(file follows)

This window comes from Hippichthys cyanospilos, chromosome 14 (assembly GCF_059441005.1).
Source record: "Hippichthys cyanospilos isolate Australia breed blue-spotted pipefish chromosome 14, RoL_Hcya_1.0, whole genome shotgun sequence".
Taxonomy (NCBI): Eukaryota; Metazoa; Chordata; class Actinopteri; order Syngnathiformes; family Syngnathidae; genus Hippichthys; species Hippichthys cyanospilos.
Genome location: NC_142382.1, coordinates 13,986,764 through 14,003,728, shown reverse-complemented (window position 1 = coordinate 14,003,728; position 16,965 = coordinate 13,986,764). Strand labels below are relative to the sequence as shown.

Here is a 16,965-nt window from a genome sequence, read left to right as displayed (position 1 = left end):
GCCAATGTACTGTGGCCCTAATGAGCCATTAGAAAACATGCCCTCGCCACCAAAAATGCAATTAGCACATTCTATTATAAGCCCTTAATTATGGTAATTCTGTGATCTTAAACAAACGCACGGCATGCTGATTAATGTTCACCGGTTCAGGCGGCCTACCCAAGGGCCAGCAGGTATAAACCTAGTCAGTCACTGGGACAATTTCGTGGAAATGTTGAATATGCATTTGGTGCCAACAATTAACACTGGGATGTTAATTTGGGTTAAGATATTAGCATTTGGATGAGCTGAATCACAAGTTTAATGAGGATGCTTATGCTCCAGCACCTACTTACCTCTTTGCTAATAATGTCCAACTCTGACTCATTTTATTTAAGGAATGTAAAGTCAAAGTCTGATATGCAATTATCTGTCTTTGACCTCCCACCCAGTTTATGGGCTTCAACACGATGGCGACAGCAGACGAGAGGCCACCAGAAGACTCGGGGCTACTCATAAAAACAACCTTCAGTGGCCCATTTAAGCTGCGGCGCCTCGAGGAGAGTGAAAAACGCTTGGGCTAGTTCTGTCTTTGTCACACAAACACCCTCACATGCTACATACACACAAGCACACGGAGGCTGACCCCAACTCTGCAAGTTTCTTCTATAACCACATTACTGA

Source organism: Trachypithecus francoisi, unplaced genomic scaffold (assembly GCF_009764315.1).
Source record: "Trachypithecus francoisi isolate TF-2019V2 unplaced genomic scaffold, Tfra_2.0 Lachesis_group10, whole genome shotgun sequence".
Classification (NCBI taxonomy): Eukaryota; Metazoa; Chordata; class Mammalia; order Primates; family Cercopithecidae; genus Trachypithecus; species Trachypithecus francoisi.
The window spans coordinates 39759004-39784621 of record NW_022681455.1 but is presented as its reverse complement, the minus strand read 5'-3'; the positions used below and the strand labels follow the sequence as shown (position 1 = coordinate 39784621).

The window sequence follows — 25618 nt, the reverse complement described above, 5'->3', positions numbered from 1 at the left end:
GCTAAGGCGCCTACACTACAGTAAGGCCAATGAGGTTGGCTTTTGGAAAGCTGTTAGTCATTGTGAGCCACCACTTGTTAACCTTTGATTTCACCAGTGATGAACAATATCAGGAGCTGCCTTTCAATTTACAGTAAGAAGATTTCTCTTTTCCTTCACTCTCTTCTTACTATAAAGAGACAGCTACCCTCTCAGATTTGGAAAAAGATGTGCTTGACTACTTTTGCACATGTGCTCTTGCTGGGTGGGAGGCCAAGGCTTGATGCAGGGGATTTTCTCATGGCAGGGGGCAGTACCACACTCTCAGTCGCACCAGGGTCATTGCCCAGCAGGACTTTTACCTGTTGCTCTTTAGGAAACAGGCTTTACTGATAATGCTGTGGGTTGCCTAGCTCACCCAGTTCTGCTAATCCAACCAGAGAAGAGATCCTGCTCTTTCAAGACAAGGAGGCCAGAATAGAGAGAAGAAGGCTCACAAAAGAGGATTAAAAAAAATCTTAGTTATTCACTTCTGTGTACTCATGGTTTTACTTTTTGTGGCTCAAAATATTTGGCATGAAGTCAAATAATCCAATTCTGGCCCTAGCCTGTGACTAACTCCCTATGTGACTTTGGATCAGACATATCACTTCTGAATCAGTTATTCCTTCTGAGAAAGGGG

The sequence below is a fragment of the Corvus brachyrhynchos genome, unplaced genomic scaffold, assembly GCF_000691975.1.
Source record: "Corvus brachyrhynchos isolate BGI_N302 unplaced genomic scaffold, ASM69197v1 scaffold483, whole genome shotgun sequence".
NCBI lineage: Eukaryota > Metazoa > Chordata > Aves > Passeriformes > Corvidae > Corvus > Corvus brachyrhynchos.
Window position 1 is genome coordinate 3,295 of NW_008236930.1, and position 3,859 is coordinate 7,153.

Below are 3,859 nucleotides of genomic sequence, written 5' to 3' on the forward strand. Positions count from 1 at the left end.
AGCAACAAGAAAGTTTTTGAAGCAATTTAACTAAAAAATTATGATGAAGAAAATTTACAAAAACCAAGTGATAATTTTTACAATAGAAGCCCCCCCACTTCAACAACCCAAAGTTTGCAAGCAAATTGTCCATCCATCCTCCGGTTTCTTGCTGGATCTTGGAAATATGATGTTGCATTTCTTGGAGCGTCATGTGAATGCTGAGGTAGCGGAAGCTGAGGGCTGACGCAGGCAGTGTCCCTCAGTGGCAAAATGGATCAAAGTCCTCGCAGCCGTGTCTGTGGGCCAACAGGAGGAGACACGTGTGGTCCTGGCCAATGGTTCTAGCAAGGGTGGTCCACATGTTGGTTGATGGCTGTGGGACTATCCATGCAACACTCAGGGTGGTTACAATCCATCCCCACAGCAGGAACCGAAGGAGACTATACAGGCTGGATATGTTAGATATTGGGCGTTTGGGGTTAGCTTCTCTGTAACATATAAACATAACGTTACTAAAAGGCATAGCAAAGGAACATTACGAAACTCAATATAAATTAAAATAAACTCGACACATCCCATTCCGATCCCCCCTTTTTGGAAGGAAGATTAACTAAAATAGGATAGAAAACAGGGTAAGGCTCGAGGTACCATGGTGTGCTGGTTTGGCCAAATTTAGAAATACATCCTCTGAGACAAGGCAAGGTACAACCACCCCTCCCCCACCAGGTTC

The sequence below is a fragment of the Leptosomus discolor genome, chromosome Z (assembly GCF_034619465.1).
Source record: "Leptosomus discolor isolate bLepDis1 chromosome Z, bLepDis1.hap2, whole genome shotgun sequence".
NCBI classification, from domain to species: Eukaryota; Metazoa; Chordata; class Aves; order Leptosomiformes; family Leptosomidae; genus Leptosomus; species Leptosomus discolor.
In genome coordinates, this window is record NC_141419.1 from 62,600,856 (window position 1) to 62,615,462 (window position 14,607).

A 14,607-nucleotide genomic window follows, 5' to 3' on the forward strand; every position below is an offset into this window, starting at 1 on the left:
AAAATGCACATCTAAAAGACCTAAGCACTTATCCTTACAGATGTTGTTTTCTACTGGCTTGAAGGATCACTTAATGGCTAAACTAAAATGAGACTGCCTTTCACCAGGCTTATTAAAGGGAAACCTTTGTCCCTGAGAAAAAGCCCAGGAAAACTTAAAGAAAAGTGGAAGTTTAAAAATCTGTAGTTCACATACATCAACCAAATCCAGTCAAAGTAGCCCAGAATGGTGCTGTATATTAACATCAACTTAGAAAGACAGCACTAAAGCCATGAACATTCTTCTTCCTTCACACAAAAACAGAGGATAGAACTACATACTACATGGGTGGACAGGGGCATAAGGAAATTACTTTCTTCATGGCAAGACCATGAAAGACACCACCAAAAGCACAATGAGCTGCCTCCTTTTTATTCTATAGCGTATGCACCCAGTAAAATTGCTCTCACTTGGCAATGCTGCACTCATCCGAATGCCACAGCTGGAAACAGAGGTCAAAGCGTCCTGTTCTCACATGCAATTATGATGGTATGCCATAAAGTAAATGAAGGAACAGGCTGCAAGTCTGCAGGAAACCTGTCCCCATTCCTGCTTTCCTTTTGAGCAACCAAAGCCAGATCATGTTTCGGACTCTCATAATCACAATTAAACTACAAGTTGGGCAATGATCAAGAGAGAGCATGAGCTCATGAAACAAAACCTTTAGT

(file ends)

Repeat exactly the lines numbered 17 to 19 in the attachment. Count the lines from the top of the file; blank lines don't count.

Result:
Below are 3,859 nucleotides of genomic sequence, written 5' to 3' on the forward strand. Positions count from 1 at the left end.
AGCAACAAGAAAGTTTTTGAAGCAATTTAACTAAAAAATTATGATGAAGAAAATTTACAAAAACCAAGTGATAATTTTTACAATAGAAGCCCCCCCACTTCAACAACCCAAAGTTTGCAAGCAAATTGTCCATCCATCCTCCGGTTTCTTGCTGGATCTTGGAAATATGATGTTGCATTTCTTGGAGCGTCATGTGAATGCTGAGGTAGCGGAAGCTGAGGGCTGACGCAGGCAGTGTCCCTCAGTGGCAAAATGGATCAAAGTCCTCGCAGCCGTGTCTGTGGGCCAACAGGAGGAGACACGTGTGGTCCTGGCCAATGGTTCTAGCAAGGGTGGTCCACATGTTGGTTGATGGCTGTGGGACTATCCATGCAACACTCAGGGTGGTTACAATCCATCCCCACAGCAGGAACCGAAGGAGACTATACAGGCTGGATATGTTAGATATTGGGCGTTTGGGGTTAGCTTCTCTGTAACATATAAACATAACGTTACTAAAAGGCATAGCAAAGGAACATTACGAAACTCAATATAAATTAAAATAAACTCGACACATCCCATTCCGATCCCCCCTTTTTGGAAGGAAGATTAACTAAAATAGGATAGAAAACAGGGTAAGGCTCGAGGTACCATGGTGTGCTGGTTTGGCCAAATTTAGAAATACATCCTCTGAGACAAGGCAAGGTACAACCACCCCTCCCCCACCAGGTTC

The sequence below is a fragment of the Leptosomus discolor genome, chromosome Z (assembly GCF_034619465.1).